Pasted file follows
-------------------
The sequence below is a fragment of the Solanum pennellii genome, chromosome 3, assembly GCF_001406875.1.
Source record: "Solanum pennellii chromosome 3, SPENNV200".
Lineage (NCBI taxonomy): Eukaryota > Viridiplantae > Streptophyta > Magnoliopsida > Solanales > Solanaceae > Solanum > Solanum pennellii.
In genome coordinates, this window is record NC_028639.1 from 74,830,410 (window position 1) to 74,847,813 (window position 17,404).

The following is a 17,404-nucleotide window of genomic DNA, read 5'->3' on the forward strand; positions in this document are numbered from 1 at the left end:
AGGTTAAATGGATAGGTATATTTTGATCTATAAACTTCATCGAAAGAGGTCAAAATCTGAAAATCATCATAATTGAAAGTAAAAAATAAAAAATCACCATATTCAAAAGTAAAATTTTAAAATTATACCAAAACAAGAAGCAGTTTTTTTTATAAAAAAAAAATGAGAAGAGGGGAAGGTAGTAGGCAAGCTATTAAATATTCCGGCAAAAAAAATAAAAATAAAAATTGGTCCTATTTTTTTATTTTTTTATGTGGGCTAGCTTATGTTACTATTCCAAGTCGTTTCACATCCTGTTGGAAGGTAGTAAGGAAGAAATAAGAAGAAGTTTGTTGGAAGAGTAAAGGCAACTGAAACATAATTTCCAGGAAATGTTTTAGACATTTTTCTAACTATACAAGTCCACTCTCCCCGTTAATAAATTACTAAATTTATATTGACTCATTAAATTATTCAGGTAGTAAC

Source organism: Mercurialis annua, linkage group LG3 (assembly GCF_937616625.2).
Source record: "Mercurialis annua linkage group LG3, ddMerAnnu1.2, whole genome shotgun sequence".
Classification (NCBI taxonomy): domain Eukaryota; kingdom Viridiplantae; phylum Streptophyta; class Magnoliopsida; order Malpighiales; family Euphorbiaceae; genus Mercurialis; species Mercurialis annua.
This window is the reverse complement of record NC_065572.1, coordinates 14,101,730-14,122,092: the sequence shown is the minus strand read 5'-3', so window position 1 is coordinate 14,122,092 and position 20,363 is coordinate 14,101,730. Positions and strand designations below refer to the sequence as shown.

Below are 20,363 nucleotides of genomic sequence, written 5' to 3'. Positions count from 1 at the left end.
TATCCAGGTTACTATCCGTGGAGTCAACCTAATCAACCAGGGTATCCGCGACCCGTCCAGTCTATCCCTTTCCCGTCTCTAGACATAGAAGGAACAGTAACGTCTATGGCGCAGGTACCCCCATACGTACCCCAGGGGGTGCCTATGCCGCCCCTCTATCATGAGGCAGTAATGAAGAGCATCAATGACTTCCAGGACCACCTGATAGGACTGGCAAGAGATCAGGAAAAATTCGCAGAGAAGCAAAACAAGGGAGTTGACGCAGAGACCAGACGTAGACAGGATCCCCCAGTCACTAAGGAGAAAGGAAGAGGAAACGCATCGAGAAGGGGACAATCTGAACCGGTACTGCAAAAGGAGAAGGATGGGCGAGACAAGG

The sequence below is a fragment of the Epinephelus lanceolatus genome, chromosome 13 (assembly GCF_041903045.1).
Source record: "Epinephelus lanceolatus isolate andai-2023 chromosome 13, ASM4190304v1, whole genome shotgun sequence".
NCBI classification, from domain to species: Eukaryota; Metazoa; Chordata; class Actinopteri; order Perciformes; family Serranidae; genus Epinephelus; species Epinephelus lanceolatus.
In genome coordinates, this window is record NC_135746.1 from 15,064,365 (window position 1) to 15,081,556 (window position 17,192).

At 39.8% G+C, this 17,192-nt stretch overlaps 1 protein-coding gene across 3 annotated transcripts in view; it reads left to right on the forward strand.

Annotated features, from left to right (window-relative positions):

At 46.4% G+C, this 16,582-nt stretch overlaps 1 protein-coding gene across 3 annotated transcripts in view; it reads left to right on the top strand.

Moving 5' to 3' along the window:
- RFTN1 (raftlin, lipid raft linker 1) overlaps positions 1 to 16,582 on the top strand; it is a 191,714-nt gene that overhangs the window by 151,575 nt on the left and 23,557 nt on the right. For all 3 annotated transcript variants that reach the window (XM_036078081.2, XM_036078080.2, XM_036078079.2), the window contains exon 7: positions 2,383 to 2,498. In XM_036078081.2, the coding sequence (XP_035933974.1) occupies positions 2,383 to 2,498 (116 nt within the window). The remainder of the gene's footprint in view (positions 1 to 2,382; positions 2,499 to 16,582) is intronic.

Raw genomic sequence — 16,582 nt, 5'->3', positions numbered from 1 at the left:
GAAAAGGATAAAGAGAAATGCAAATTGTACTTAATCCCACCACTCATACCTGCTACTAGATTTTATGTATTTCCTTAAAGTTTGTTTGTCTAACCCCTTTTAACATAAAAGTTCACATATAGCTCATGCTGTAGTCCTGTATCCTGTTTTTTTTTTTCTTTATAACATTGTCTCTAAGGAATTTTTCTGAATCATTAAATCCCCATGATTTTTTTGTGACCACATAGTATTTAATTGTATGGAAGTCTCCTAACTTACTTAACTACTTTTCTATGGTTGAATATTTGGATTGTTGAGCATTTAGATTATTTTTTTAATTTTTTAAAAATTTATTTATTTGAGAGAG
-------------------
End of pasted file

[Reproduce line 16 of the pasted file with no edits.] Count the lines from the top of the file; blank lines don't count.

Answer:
In genome coordinates, this window is record NC_135746.1 from 15,064,365 (window position 1) to 15,081,556 (window position 17,192).